In this article, Gawande describes a different way to look at treatment of chronic health issues. The approach is based on slow and steady progress and the realization that complete cure is unlikely and that progress can be slow and incremental. There is rarely an immediate remedy and expectations are lowered. Doctors partner with patients to measure the problem and work through plans of escalating remedies. It involves continual measuring and adjusting. Medical practice can at times convey an “aura of heroism”, like a surgeon operating just in time to save a life. Data, however, shows that Primary Care (opposite of a specialist) is the area of medicine that has the greatest impact, including lower medical costs.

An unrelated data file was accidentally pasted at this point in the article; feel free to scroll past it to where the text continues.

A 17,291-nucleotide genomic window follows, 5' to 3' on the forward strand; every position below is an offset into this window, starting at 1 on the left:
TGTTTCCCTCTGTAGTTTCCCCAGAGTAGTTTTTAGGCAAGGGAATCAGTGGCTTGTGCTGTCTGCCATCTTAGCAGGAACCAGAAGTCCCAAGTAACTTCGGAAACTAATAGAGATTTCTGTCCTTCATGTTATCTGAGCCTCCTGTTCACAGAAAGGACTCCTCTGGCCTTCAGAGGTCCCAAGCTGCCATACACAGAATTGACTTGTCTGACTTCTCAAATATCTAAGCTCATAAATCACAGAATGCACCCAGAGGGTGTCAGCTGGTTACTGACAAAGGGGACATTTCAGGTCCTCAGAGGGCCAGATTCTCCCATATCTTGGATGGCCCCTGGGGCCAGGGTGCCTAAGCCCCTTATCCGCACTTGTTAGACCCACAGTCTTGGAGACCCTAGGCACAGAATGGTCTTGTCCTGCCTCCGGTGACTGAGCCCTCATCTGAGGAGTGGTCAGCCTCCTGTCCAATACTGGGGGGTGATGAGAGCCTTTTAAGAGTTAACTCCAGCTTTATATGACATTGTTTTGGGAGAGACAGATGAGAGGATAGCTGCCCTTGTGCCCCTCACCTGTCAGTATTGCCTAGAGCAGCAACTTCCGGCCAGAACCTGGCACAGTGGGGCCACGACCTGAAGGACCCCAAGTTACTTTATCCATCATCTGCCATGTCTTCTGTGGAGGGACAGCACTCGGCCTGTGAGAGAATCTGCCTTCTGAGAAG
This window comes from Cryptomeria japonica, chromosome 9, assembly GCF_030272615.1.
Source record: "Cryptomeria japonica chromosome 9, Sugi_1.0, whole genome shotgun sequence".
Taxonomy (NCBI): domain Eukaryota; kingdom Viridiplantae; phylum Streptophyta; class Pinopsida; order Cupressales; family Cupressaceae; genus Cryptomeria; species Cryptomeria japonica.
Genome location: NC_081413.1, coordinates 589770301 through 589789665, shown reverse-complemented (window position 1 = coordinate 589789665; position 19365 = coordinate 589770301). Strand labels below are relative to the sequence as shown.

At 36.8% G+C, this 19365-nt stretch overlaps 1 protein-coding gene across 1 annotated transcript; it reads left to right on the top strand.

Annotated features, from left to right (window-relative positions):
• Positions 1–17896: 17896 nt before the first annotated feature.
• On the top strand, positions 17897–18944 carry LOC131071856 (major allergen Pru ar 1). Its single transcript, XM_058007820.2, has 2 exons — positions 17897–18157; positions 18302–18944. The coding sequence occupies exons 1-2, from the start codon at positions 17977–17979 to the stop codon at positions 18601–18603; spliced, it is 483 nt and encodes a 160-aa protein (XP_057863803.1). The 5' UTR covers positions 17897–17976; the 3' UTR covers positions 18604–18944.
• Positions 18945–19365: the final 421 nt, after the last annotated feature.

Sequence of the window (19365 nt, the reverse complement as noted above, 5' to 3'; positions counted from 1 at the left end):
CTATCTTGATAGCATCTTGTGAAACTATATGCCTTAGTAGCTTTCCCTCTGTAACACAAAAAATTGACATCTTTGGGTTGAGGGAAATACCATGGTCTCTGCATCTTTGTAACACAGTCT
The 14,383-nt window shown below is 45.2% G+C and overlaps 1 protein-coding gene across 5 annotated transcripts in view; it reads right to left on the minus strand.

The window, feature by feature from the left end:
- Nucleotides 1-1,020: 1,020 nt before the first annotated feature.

This approach emphasizes the importance of prevention and maintenance of health, as well as coordination among specialists for problems that have already been diagnosed.
Perhaps this approach resonates because I grew up in a household with a dad who specialized in Internal Medicine, who I believe practiced this type of medicine. He seemed to know his patients as individuals, many who were fiercely loyal.
I have also seen this approach work well in my 20 years working in the PACE model. This model sets up long term relationships between interdisciplinary health care professionals and individuals with multiple chronic health issues.
An incremental approach also would address the rapidly rising costs of health care.
It is also related to wellness, defined asis an approach to health care that promotes the prevention of illness rather than treatment of disease, or health as an actively pursued deliberate effort.